Bushman Game Changer (Also known as the Trochilus)


PLEASE NOTE: We currently have C in stock, plus a G and Low F. Anything else will be back ordered and will be sent out sometime in May. The Game Changer is an exciting new harmonica.  (It is also sold under the name Trochilus.) There has been a need for a high quality 10 hole chromatic for a while now, and this is it! But it also plays and bends like a regular diatonic! The Game Changer is available in 3 very different tunings:  Richter, Solo, and Paddy. (See below.) It is 12 TET Equal Temperament Tuned, and has stainless steel cover plates, chrome plated reed plates mounted on a ABS plastic comb, and phosphor bronze reeds.  It comes in a black leather covered, hard shell case.  Keys:  A, Bb, C, D, G, and Low F.

The Richter Game Changer – Richter tuning, also known as Blues Tuning, is laid out exactly like a regular, 10-hole diatonic harmonica, like the old Hohner Koch Chromatics and Slide Harpswere, but this is air-tight and bends like a regular diatonic! The age old challenge for diatonic players has been that if they want to get the sharps and flats (the black keys on a piano) they would have to learn to bend the notes.  The button on the Game Changer eliminates all of that – it allows the player to precisely hit the accidentals.  With the Richter Game Changer, an average diatonic player can hit sharps and flats more cleanly and precisely than the best bending harmonica players in the world!

Before the Game Changer, if you wanted to play chromatically (as in, if you wanted to be able to get all the sharps/flats) you needed to get a chromatic harmonica.  The problem for diatonic players is that a chromatic is Solo tuned, meaning the notes are laid out totally differently than a Richter tuned diatonic; so for a diatonic player, learning to play a chromatic is like learning a second language.  Furthermore, chromatics take more air than diatonics, AND they’re clumsy and awkward to bend.  Chromatic manufacturers try to solve that by adding irritating, plastic wind savers to make the harmonica more air-efficient, but then you can hear the wind savers flapping.  Most diatonic players think chromatic harmonicas are real pigs – they take too much air, they fight you on the bends, they’re not as bluesy sounding, and they make flapping noises.  The Richter Game Changer solves all of that!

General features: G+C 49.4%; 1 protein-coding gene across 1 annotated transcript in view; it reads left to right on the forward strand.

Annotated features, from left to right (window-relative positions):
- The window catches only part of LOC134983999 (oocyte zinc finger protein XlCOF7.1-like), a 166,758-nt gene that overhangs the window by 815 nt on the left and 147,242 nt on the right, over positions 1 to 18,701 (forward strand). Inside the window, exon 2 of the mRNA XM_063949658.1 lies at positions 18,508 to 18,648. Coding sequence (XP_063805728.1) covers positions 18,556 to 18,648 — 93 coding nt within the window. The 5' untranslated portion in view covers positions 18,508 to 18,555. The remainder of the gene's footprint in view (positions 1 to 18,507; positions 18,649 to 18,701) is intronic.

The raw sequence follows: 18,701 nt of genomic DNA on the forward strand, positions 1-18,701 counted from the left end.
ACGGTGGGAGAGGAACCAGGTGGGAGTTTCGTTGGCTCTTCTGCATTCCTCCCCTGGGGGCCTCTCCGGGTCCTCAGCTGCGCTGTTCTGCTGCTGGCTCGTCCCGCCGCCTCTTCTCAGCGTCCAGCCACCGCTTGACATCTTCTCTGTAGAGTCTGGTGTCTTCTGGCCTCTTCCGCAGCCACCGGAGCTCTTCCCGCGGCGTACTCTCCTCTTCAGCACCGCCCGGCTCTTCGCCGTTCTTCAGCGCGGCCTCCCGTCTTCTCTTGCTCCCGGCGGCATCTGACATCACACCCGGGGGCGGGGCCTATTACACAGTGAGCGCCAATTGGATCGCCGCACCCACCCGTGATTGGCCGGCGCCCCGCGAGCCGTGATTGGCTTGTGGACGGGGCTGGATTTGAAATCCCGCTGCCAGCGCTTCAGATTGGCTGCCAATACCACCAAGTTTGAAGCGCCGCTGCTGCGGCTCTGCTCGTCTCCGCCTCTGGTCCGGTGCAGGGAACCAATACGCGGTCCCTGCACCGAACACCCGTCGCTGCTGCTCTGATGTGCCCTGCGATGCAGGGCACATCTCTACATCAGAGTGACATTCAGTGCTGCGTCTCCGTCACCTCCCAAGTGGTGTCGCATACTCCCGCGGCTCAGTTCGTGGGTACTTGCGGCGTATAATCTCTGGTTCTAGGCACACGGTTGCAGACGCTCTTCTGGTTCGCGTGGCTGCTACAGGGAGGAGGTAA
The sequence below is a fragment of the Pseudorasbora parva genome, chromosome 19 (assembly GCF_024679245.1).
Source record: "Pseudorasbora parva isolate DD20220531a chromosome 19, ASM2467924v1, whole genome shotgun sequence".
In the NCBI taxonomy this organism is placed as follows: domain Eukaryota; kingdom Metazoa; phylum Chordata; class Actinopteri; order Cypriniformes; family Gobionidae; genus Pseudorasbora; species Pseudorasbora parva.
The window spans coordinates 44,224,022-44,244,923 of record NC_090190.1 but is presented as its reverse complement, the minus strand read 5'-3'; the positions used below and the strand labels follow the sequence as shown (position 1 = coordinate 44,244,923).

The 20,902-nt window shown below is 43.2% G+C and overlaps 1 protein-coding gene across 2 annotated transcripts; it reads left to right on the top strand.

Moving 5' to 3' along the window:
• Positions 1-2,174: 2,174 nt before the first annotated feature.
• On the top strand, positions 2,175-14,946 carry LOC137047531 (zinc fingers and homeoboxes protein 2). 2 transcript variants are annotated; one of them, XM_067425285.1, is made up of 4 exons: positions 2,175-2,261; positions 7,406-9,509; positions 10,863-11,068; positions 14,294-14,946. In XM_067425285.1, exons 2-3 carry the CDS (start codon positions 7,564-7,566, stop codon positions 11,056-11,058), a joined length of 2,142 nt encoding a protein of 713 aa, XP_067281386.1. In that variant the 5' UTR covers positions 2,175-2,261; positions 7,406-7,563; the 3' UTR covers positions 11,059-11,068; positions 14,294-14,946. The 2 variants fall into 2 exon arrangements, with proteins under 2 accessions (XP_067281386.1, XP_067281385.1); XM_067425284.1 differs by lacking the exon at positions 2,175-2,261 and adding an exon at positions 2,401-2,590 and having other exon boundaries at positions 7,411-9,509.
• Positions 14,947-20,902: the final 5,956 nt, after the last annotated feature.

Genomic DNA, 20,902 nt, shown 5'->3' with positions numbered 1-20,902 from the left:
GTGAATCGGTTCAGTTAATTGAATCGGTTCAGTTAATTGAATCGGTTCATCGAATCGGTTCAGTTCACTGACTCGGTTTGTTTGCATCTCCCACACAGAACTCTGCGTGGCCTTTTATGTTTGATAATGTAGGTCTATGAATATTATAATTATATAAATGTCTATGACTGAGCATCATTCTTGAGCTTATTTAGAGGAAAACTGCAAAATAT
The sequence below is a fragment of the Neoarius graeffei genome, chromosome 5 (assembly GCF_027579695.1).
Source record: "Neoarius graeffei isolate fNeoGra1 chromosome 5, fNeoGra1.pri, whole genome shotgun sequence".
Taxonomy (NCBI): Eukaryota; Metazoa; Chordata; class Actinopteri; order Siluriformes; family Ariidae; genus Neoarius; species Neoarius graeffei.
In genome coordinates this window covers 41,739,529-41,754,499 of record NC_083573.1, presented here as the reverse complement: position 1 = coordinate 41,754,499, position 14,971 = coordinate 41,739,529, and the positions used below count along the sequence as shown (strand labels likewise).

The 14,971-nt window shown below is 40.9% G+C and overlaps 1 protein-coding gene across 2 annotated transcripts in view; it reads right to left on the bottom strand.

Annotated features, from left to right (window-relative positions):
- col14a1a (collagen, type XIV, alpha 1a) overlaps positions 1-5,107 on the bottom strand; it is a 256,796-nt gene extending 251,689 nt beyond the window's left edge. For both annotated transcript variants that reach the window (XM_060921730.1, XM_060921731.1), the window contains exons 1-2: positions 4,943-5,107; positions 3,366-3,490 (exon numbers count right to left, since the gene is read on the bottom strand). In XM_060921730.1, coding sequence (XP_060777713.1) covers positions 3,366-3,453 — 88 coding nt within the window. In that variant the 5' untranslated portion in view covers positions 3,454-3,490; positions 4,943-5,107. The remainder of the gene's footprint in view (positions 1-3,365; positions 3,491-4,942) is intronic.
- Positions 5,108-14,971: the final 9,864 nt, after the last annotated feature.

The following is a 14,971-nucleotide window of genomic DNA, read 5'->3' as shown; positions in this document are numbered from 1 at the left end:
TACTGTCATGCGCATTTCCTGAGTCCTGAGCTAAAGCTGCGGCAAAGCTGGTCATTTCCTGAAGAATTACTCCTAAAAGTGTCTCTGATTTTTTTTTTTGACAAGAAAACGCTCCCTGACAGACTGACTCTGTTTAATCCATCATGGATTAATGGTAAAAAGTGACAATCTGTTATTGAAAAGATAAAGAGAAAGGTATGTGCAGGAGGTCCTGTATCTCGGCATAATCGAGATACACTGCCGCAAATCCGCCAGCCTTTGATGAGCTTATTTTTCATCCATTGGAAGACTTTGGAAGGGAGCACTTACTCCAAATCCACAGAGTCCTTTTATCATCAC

The Game Changer has no wind savers flapping in the wind, it’s the most efficient, easy-responding, easy-bending harmonica I’ve ever played.  It’s a diatonic with a button that can get the sharps and flats!  It’s a little bigger than a 10 hole diatonic, but it’s much smaller than a chromatic…and it’s easier to play.  The Richter Game Changer has a light blue comb.

The Solo Game Changer – Solo tuning, sometimes called Chromatic tuning, features a note layout that is exactly like any standard chromatic harmonica.  The advantages that the Solo Game Changer brings to the market are:  Compact, 10 hole size – does any other company even make a 10 hole chromatic anymore?  If they do, I bet it’s still not as small as a Game Changer.  The small size makes the instrument extra easy to play since it has small, super responsive reeds that don’t require plastic wind savers.  It can play as fast as you can!  The little Game Changer still has a range of 3 full octaves!  Lots of chromatics are only available in C or C, A, and maybe G.  The Solo Game Changer comes in 6 keys!  Chromatics are usually expensive, with the most popular models being over $200; the Solo Game Changer is only $87.50 which is less than the cost of many 10 hole diatonics.  If you’re a diatonic player looking to try your hand at a chromatic, I recommend getting the Richter tuning, but if you’re a chromatic player who wants an excellent, fast responding, very affordable, 10 hole chromatic, that is available 6 keys including the rich sounding Low F, I recommend the Solo Game Changer.  It has a yellow comb.

The Paddy Game Changer – First, let me refer back to the Richter Game Changer’s tuning ‘s which is the standard tuning for most diatonic harmonicas.  Richter tuning works great for simple songs and blues. It’s originally designed for playing chords, as opposed to single note melodies.  Here is a diagram showing normal Richter tuning: